It was harvest time in the Academy garden earlier this week . . . or at least that is what I thought. I was excited to see that the carrots planted last year by Mrs. Murray and Mrs. Pearce had come to maturity. I envisioned surprising the students with a snack of carrot sticks that they had grown. That was the plan.
I was shocked by the result! The stem was broad and strong and the leaves were at least a foot or more in length . . . the top of the carrot as it peered out of the garden bed looked bright orange. Every indication was that this carrot was ‘ready.’ So, I pulled, and pulled . . . and this is what revealed itself!
I shared my discovery with Mrs. Murray and the Primary Class students who were enjoying time on the playground. They helped me to see the carrot as a claw. One friend thought they should eat it, another wanted to take it home. I explained that this carrot was very special and we needed to find out what had happened to make it grow this way.
The ‘carrot claw’ then made its way to the Science Lab, where students in Mrs. Marino’s class quizzically wondered what had happened. A science inquiry was begun! I share with you some of our Middle School students’ responses to the question ‘what happened to make the carrot grow this way?’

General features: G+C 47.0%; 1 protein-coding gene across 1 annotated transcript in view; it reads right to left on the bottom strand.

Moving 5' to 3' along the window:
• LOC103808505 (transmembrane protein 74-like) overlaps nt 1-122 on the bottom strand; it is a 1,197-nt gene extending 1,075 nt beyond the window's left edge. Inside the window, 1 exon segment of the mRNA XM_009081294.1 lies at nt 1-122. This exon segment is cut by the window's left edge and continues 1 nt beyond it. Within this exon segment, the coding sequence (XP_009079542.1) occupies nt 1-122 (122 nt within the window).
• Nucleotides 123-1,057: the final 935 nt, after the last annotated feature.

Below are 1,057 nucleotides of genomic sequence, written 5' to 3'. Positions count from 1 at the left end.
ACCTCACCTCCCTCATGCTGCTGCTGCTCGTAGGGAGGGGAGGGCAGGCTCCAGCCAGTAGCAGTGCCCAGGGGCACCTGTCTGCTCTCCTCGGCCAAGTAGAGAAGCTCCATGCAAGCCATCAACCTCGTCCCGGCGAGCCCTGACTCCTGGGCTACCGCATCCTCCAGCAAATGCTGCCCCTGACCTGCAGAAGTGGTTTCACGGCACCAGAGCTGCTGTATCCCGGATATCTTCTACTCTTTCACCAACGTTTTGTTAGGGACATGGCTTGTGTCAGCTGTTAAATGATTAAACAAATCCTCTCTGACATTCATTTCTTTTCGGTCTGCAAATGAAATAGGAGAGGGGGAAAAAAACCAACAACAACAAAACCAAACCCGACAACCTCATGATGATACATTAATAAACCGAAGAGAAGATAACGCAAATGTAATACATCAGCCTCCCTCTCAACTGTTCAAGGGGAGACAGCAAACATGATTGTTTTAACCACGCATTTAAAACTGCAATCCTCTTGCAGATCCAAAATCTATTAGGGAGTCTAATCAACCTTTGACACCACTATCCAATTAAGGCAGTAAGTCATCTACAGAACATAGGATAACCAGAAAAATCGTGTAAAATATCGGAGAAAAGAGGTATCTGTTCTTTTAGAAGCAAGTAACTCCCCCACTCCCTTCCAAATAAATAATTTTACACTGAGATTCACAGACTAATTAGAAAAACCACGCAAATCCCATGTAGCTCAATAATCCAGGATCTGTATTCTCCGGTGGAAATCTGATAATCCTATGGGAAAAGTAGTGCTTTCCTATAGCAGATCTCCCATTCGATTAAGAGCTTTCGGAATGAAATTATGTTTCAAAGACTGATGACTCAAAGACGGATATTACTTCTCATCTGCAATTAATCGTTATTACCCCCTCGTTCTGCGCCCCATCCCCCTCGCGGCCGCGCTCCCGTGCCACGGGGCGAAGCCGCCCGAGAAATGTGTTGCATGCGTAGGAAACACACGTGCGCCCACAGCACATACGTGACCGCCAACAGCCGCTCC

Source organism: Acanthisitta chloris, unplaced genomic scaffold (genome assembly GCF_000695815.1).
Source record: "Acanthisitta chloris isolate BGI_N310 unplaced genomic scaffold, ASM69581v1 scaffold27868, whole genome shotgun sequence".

- “It was cramped in the dirt so it grew in a cramped way.”
- “I think it was caused from how the seeds were planted.”
- “Maybe it was not the right soil.”
- “Maybe there were multiple seeds close enough together to make that, and the sunlight and the rain helped it grow with the extra seeds.”
- “The water it was given wasn’t clean.”
- “I think it did not get a lot of nutrients.”
- “It might have caught a disease.”
- “There could have been a hard block of dirt that didn’t allow the carrot to grow longer and instead, it started growing sideways.”
- “Chemicals got into it.”
- “By mixing it with a different cell.”
- “I think it would grow like that because it was getting too much of what it should have and the wrong things to help it grow.”
Academy students offered some great possible explanations for our ‘carrot claw’s’ appearance. From the imaginative reaction of our young learners to the application of knowledge by our older friends — their ability to wonder, inquire and hypothesize was fully on display. The presence of this unusual carrot invited an opportunity to delve deeper into a practical problem and to think critically about what could have occurred to produce the unexpected result observed.
This week it was a carrot and I cannot wait to discover what will spark the students’ imagination and curiosity next!
United on this journey of discovery,
Dr. Susan Dempf
PS- My own investigation found that too much nitrogen in the soil causes ‘branching’ in carrots Moniruzzaman, M., et. al (2013). So, our friends with the thoughts about the soil were on the right track!